litre! Food shops are open all week - some
closing Sundays or Mondays.
Most shops close from 12midday till 2pm but
the "hypermarket" on the outskirts of town is
open all day. Banks and Post Offices close at 5pm on Saturday and don't re-
open till Tuesday, but you can use the ubiquitous ‘distributeurs de billets’ to
obtain cash easily with your credit card at any time.

Antiques             and        Collectables
Uzès also boasts no less than 19 antique and
brocante shops within its walls. There are
also some world-class antique boutiques at
the nearby villages of Argilliers, Castillon du
Gard and along the route to Avignon.

          For your stay in Uzès you have eight excellent choices as follows…

    Provence Cottage 1 - “Le Duché “
    Located in a quiet cul-de-sac, just a short
    stroll from the central market square and the
    grand château, our lovely 17th century stone
    cottage “Le Duché” offers you both comfort
    and charm, having been beautifully
    decorated and designed to engender the true
    Provençal ambience. Named after the central ducal palace, this lovely
    cottage has three bedrooms, two bathrooms and a cellar. It will be greatly
    enhanced at the end of 2010 and early 2011, by an extensive building
    program including:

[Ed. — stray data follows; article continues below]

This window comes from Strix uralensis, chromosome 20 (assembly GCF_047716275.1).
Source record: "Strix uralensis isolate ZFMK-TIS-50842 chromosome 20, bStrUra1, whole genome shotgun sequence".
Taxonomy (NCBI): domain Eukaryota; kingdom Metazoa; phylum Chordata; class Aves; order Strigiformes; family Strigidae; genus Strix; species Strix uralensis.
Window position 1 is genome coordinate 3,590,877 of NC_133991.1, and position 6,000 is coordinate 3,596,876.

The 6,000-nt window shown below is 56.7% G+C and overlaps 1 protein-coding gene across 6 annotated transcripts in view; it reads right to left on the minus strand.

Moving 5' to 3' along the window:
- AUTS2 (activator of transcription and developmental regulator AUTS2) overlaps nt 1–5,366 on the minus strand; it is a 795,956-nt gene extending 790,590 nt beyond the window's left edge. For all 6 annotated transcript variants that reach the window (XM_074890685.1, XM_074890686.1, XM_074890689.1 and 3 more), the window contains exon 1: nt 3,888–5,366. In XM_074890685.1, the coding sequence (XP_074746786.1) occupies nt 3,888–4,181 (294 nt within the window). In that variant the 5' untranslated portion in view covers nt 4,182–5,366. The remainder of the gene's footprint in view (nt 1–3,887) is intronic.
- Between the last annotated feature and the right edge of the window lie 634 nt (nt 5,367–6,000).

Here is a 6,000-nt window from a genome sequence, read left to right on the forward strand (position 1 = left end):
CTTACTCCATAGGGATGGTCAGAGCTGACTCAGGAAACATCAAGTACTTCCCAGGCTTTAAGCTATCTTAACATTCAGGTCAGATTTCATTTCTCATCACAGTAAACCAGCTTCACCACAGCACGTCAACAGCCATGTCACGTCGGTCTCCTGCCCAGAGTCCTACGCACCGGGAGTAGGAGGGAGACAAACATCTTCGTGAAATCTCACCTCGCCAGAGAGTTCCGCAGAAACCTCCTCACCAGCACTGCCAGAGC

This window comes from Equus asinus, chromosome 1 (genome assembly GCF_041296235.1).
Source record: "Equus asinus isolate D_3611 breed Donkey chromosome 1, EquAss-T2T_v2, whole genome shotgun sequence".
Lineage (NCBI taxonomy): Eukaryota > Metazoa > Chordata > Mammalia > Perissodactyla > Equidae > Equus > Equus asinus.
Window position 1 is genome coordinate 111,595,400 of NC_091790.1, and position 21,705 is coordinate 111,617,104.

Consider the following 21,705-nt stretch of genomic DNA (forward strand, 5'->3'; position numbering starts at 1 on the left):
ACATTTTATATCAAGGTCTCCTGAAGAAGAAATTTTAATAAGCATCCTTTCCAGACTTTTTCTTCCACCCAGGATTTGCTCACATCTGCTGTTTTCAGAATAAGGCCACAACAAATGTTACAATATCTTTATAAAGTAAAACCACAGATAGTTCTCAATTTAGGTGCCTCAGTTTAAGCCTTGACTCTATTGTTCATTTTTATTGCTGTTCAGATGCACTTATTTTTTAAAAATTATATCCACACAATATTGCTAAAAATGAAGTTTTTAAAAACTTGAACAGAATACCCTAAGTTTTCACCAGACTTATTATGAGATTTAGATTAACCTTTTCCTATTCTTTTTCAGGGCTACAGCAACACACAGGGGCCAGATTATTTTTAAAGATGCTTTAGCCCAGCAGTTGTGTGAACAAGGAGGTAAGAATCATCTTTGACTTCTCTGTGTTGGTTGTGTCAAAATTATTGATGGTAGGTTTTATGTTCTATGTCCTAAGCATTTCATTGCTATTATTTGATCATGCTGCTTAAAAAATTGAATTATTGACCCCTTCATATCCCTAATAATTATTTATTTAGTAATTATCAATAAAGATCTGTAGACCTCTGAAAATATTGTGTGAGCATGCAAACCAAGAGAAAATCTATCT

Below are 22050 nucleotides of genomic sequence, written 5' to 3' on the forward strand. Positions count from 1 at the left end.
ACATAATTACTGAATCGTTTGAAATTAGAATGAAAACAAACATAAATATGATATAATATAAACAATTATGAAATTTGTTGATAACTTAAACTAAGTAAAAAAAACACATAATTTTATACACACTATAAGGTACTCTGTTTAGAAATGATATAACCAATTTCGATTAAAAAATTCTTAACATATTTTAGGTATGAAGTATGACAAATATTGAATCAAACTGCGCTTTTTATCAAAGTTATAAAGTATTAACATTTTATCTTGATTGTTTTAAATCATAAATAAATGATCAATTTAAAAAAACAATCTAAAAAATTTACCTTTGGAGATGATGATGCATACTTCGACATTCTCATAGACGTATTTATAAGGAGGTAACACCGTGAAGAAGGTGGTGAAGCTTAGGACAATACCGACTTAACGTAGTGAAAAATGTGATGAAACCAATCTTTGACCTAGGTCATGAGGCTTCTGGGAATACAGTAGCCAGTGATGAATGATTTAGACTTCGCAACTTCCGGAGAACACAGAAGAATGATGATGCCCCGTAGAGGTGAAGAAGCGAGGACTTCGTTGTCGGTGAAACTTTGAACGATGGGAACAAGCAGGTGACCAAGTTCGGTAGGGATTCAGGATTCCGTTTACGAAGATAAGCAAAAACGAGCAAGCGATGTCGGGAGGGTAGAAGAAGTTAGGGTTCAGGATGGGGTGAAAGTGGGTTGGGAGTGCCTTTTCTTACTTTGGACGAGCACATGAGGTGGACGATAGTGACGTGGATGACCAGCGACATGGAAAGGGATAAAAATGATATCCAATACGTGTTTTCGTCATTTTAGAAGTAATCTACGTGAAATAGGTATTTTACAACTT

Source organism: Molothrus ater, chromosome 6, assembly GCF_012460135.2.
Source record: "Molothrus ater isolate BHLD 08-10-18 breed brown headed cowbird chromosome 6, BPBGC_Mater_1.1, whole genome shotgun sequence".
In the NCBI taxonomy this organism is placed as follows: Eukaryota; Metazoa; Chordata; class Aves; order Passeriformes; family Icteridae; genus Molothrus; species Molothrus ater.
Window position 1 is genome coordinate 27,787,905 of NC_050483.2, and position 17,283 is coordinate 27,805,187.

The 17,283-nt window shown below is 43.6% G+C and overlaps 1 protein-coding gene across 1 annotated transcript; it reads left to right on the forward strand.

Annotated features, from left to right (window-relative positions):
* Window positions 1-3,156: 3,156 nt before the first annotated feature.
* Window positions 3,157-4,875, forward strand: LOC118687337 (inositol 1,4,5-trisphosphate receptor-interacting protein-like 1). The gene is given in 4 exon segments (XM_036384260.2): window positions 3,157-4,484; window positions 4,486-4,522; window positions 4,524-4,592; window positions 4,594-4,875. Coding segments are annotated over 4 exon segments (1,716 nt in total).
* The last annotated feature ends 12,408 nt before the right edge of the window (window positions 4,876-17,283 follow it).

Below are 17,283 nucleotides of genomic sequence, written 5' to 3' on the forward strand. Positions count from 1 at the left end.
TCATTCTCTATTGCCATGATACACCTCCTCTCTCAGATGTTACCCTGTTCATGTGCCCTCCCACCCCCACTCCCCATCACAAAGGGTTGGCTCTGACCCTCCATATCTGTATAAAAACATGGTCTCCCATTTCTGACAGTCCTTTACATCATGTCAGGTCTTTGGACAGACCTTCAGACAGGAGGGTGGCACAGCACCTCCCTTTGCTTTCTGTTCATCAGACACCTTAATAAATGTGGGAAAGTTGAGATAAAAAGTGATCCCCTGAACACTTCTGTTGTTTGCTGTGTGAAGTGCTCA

    the renovation of an existing bathroom
        the addition of the second bathroom,
        a new sitting room which opens through French
         doors on to
        a delightful roof terrace with views across the
        the conversion of the former lounge into a light
         and airy main bedroom with French windows
        a new kitchen with all modern appliances and

    This very comfortable, well-equipped house
    can accommodate up to 6 people.
    Ground Floor
        Custom built kitchen with wall oven, cook-top,
         microwave, fridge, dishwasher and all
         kitchenware and utensils
        Double bedroom, private bathroom with
         shower, basin, toilet, washing machine,
         clothes dryer & hairdryer, portable phone

       Storage and 3rd WC, clothes dryer, washing machine and
        ironing table.

First Floor
   Tiled floors with rugs
   2nd bathroom, fully tiled with shower, basin and
   Double bedroom with queen sized bed , air-
    conditioned, with French windows and
    wrought iron « porte garde » giving views
    over neighbouring houses and the old yew

Second Floor
   3rd bedroom with 2 single beds, air-
    conditioning, with garden and roof top views
   Circular stairs lead to Lounge/Dining room with
    comfy seating and a dining table which seats 4-6
   Free Wireless broadband internet, TV with
    satellite connection, DVD player, CD player, CDs
    and DVDs
   Opens through French doors onto a roof
    terrace with an outdoor furniture setting and
    wrought iron balustrade – just the place to
    relax on balmy evenings after a busy day of
    sightseeing with a glass of local wine or for
    alfresco dining.

    A two-minute walk takes you to your private lock up garage .

Provence Cottage 2 - "Le Petit Manoir “
A few more steps down the same street leads you